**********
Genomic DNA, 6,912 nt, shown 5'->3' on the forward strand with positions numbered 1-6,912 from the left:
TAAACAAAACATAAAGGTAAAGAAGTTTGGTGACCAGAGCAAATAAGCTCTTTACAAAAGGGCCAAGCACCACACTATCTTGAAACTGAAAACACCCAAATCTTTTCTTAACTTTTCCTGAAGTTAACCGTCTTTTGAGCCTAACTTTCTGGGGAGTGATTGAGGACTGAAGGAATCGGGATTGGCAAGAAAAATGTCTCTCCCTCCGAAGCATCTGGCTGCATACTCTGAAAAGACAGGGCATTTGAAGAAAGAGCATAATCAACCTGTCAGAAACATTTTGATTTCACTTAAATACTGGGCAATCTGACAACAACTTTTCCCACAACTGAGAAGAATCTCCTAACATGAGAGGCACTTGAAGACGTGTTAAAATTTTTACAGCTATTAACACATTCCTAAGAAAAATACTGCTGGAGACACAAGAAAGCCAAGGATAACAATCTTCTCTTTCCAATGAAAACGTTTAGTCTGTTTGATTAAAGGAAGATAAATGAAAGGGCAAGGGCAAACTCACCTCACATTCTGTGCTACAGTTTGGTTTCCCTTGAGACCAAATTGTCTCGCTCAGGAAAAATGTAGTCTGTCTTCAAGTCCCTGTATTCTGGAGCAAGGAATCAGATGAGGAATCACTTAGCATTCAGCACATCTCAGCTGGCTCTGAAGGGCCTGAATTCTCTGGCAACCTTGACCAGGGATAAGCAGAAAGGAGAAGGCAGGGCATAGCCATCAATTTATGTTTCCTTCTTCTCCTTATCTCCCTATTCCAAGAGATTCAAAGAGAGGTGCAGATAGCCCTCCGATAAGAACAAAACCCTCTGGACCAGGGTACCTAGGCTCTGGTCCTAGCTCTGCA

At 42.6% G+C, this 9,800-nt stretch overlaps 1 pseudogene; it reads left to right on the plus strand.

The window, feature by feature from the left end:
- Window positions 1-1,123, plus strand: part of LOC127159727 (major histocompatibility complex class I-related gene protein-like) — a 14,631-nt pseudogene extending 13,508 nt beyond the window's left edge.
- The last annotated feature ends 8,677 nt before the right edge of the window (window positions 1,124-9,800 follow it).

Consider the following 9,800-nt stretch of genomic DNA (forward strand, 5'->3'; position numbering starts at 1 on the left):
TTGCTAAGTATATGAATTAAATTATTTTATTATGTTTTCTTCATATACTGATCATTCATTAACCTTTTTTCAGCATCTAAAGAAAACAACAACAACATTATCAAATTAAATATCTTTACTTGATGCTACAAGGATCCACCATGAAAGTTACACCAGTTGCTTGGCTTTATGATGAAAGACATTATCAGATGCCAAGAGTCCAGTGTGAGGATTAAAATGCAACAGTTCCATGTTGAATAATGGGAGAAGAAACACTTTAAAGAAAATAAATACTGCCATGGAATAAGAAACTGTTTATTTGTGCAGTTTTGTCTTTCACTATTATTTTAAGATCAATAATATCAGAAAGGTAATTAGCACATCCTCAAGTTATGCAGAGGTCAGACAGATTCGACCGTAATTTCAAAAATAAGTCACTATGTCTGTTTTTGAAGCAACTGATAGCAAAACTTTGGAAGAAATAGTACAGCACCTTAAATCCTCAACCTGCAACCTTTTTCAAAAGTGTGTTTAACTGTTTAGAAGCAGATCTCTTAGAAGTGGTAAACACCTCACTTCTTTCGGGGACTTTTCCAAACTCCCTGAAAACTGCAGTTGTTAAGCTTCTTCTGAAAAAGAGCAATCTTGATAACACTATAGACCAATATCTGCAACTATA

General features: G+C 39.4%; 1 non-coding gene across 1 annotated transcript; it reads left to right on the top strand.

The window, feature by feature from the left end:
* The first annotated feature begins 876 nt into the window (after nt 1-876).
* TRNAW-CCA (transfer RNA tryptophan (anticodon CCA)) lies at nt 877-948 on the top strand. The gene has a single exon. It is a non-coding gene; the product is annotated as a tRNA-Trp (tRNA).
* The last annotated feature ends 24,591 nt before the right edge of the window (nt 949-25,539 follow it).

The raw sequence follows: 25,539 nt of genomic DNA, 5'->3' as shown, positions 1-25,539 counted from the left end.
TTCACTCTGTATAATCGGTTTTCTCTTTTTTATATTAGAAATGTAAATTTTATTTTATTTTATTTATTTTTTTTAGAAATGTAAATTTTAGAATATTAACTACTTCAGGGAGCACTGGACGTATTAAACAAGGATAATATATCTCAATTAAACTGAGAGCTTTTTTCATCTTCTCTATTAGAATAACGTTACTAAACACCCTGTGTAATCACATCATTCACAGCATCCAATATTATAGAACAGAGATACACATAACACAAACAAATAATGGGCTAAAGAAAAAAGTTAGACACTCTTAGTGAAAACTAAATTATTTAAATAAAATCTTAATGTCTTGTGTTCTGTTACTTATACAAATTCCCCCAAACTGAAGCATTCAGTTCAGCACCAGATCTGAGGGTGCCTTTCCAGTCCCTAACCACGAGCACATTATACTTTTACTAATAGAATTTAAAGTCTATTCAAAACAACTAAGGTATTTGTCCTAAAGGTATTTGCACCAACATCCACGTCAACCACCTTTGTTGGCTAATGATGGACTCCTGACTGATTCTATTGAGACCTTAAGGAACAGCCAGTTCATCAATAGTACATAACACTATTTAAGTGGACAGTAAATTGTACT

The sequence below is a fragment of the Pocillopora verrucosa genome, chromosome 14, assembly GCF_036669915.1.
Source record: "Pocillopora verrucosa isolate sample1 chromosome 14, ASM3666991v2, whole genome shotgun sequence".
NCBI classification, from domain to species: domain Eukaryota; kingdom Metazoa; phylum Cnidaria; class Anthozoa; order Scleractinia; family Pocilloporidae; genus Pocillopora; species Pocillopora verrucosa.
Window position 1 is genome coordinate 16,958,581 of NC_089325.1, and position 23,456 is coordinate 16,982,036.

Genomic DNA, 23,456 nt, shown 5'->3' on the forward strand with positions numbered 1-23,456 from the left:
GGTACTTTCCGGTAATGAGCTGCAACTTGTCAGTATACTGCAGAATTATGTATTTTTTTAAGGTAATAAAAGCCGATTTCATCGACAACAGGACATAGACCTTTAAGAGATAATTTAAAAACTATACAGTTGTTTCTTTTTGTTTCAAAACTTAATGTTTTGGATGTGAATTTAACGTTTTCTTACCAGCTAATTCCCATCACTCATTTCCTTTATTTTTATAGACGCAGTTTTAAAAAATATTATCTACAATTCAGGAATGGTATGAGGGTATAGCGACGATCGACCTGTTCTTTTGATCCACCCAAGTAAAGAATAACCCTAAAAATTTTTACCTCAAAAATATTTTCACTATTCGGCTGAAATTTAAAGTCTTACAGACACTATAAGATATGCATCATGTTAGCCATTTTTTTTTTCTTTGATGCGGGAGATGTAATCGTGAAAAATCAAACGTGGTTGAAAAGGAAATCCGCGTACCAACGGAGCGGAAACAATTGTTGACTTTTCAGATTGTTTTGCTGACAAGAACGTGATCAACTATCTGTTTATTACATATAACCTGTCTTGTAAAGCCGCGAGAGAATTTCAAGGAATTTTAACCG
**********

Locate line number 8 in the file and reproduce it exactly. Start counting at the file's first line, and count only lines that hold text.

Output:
TTGCTAAGTATATGAATTAAATTATTTTATTATGTTTTCTTCATATACTGATCATTCATTAACCTTTTTTCAGCATCTAAAGAAAACAACAACAACATTATCAAATTAAATATCTTTACTTGATGCTACAAGGATCCACCATGAAAGTTACACCAGTTGCTTGGCTTTATGATGAAAGACATTATCAGATGCCAAGAGTCCAGTGTGAGGATTAAAATGCAACAGTTCCATGTTGAATAATGGGAGAAGAAACACTTTAAAGAAAATAAATACTGCCATGGAATAAGAAACTGTTTATTTGTGCAGTTTTGTCTTTCACTATTATTTTAAGATCAATAATATCAGAAAGGTAATTAGCACATCCTCAAGTTATGCAGAGGTCAGACAGATTCGACCGTAATTTCAAAAATAAGTCACTATGTCTGTTTTTGAAGCAACTGATAGCAAAACTTTGGAAGAAATAGTACAGCACCTTAAATCCTCAACCTGCAACCTTTTTCAAAAGTGTGTTTAACTGTTTAGAAGCAGATCTCTTAGAAGTGGTAAACACCTCACTTCTTTCGGGGACTTTTCCAAACTCCCTGAAAACTGCAGTTGTTAAGCTTCTTCTGAAAAAGAGCAATCTTGATAACACTATAGACCAATATCTGCAACTATA